USA v. Luther Elder


UNPUBLISHED OPINION FILED. [16-10617 Affirmed] Judge: TMR, Judge: PRO, Judge: JWE. Mandate pull date is 02/23/2017 for Appellant Luther Elder [16-10617]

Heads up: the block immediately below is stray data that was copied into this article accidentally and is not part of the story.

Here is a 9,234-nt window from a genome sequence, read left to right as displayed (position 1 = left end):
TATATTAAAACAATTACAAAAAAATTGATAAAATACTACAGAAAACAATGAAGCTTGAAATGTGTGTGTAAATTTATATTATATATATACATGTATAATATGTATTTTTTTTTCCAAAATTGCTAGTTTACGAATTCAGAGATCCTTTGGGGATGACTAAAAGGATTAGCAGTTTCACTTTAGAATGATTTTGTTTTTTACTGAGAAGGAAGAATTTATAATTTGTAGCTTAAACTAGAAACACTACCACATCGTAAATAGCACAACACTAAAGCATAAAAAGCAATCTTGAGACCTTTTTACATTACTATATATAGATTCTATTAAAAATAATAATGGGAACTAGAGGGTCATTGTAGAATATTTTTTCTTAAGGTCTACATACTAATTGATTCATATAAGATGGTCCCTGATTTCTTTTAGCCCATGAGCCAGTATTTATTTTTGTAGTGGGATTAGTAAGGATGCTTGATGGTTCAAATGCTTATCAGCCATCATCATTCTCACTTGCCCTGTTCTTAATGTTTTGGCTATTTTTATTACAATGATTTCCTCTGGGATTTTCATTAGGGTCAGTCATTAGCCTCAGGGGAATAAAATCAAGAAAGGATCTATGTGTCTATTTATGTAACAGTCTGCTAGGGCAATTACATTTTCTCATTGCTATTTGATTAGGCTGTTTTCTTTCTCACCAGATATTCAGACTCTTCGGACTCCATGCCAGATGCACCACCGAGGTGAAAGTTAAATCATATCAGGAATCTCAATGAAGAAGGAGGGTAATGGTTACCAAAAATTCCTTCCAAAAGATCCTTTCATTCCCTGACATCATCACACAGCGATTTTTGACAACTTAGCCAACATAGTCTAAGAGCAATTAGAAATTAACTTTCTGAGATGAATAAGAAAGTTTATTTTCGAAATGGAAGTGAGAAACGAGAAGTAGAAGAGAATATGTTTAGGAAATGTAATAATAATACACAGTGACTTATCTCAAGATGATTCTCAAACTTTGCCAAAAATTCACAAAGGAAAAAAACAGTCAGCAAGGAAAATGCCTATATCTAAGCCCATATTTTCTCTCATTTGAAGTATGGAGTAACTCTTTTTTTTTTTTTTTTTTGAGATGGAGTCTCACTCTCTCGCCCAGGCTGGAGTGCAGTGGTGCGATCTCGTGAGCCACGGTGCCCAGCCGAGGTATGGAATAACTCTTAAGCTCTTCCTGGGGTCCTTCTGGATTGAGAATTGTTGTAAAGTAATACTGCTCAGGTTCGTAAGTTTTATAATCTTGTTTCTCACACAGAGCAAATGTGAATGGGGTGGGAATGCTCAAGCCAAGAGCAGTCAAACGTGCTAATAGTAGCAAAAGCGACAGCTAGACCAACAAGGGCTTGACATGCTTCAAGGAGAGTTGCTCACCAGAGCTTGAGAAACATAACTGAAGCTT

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Case: 16-10617 Document: 00513860726 Page: 1 Date Filed: 02/02/2017 IN THE UNITED STATES COURT OF APPEALS FOR THE FIFTH CIRCUIT No. 16-10617 Summary Calendar United States Court of Appeals Fifth Circuit FILED February 2, 2017 Lyle W. Cayce Clerk UNITED STATES OF AMERICA, Plaintiff-Appellee v. LUTHER ELDER, Defendant-Appellant Appeal from the United States District Court for the Northern District of Texas USDC No. 3:15-CR-170-1 Before REAVLEY, OWEN, and ELROD, Circuit Judges. PER CURIAM: * Luther Elder appeals the sentence imposed following his guilty plea conviction for interference with commerce by robbery in violation of 18 U.S.C. § 1951(A). He argues that the district court clearly erred in applying the U.S.S.G. § 2B3.1(b)(2)(B) firearm enhancement. Specifically, he argues that the only evidence of there being a firearm involved in the offense was from the contradictory and self-serving statements of his co-conspirators. Pursuant to 5TH CIR. R. 47.5, the court has determined that this opinion should not be published and is not precedent except under the limited circumstances set forth in 5TH CIR. R. 47.5.4. * Case: 16-10617 Document: 00513860726 Page: 2 Date Filed: 02/02/2017 No. 16-10617 We review the district court’s application of the Sentencing Guidelines de novo and its findings of fact for clear error. United States v. CisnerosGutierrez, 517 F.3d 751, 764 (5th Cir. 2008). The district court may consider any relevant information, without regard to admissibility under the rules of evidence, if the information has “sufficient indicia of reliability to support its probable accuracy.” U.S.S.G. § 6A1.3(a), p.s.; United States v. Zuniga, 720 F.3d 587, 590-91 (5th Cir. 2013). If the PSR’s factual recitation bears sufficient indicia of reliability, the defendant has the burden of showing that the PSR is inaccurate. Zuniga, 720 F.3d at 591. The statements of the manager of the store that was robbed and Elder’s co-conspirator, Brandon Walker, were consistent regarding the fact that two handguns were used during the robbery, and Walker specified that a 9 millimeter firearm with scratches on it was one of the handguns used during the robbery. Given that Walker was the get-away driver for the robbery, he had the opportunity to observe the handguns that were used during the robbery. Additionally, Walker’s statement was corroborated by evidence discovered during the ensuing criminal investigation. While Elder argues that his cross-examination of the investigating agent constituted rebuttal evidence, it only constituted an alternative theory of the evidence. “Where there are two permissible views of the evidence, the factfinder’s choice between them cannot be clearly erroneous.” United States v. Harris, 740 F.3d 956, 967. Thus, on the record, viewed in its entirety, a sufficient indicia of reliability accompanied Walker’s statement that a firearm was used in the robbery, and the district court’s application of the firearm enhancement was not clearly erroneous. See id; see also Zuniga, 720 F.3d at 590-91. AFFIRMED. 2 The district court’s judgment is

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